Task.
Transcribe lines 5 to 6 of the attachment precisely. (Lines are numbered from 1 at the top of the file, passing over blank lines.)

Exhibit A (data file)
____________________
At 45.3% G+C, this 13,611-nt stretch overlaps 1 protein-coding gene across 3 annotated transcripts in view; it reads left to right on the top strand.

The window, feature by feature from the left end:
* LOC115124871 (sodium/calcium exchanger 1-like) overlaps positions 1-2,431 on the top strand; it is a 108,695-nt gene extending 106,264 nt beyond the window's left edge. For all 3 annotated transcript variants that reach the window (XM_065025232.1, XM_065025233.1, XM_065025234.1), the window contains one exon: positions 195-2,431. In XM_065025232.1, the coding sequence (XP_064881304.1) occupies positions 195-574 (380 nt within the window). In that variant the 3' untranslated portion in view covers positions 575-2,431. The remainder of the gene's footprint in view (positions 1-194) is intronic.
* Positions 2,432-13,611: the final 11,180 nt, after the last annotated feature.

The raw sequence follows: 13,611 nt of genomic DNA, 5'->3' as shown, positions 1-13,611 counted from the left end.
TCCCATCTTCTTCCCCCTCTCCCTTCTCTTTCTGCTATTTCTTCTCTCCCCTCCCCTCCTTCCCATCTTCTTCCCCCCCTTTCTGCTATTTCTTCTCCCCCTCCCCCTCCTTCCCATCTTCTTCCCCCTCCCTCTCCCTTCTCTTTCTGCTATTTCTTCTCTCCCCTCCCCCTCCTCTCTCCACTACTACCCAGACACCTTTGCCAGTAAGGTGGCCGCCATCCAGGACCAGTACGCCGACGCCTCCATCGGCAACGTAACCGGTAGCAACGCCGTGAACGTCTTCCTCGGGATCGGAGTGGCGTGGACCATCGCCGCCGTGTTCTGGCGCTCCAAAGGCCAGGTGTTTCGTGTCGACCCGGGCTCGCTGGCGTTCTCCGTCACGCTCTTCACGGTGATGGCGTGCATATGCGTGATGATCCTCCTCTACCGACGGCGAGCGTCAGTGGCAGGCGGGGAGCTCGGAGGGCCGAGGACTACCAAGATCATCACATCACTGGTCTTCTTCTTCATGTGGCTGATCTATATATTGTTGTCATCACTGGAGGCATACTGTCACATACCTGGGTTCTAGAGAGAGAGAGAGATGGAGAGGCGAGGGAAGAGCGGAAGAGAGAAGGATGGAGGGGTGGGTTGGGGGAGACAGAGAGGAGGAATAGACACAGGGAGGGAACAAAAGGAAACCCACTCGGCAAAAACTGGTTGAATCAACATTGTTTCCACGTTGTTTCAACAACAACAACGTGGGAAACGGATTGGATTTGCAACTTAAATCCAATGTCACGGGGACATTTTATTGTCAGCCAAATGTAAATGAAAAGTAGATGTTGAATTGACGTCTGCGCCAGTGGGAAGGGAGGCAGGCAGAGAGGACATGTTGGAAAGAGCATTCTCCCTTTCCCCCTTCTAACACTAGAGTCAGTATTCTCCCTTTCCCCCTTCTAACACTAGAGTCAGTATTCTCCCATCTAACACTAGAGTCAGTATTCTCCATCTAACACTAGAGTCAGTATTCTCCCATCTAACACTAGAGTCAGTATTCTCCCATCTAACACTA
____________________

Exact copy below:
The raw sequence follows: 13,611 nt of genomic DNA, 5'->3' as shown, positions 1-13,611 counted from the left end.
TCCCATCTTCTTCCCCCTCTCCCTTCTCTTTCTGCTATTTCTTCTCTCCCCTCCCCTCCTTCCCATCTTCTTCCCCCCCTTTCTGCTATTTCTTCTCCCCCTCCCCCTCCTTCCCATCTTCTTCCCCCTCCCTCTCCCTTCTCTTTCTGCTATTTCTTCTCTCCCCTCCCCCTCCTCTCTCCACTACTACCCAGACACCTTTGCCAGTAAGGTGGCCGCCATCCAGGACCAGTACGCCGACGCCTCCATCGGCAACGTAACCGGTAGCAACGCCGTGAACGTCTTCCTCGGGATCGGAGTGGCGTGGACCATCGCCGCCGTGTTCTGGCGCTCCAAAGGCCAGGTGTTTCGTGTCGACCCGGGCTCGCTGGCGTTCTCCGTCACGCTCTTCACGGTGATGGCGTGCATATGCGTGATGATCCTCCTCTACCGACGGCGAGCGTCAGTGGCAGGCGGGGAGCTCGGAGGGCCGAGGACTACCAAGATCATCACATCACTGGTCTTCTTCTTCATGTGGCTGATCTATATATTGTTGTCATCACTGGAGGCATACTGTCACATACCTGGGTTCTAGAGAGAGAGAGAGATGGAGAGGCGAGGGAAGAGCGGAAGAGAGAAGGATGGAGGGGTGGGTTGGGGGAGACAGAGAGGAGGAATAGACACAGGGAGGGAACAAAAGGAAACCCACTCGGCAAAAACTGGTTGAATCAACATTGTTTCCACGTTGTTTCAACAACAACAACGTGGGAAACGGATTGGATTTGCAACTTAAATCCAATGTCACGGGGACATTTTATTGTCAGCCAAATGTAAATGAAAAGTAGATGTTGAATTGACGTCTGCGCCAGTGGGAAGGGAGGCAGGCAGAGAGGACATGTTGGAAAGAGCATTCTCCCTTTCCCCCTTCTAACACTAGAGTCAGTATTCTCCCTTTCCCCCTTCTAACACTAGAGTCAGTATTCTCCCATCTAACACTAGAGTCAGTATTCTCCATCTAACACTAGAGTCAGTATTCTCCCATCTAACACTAGAGTCAGTATTCTCCCATCTAACACTA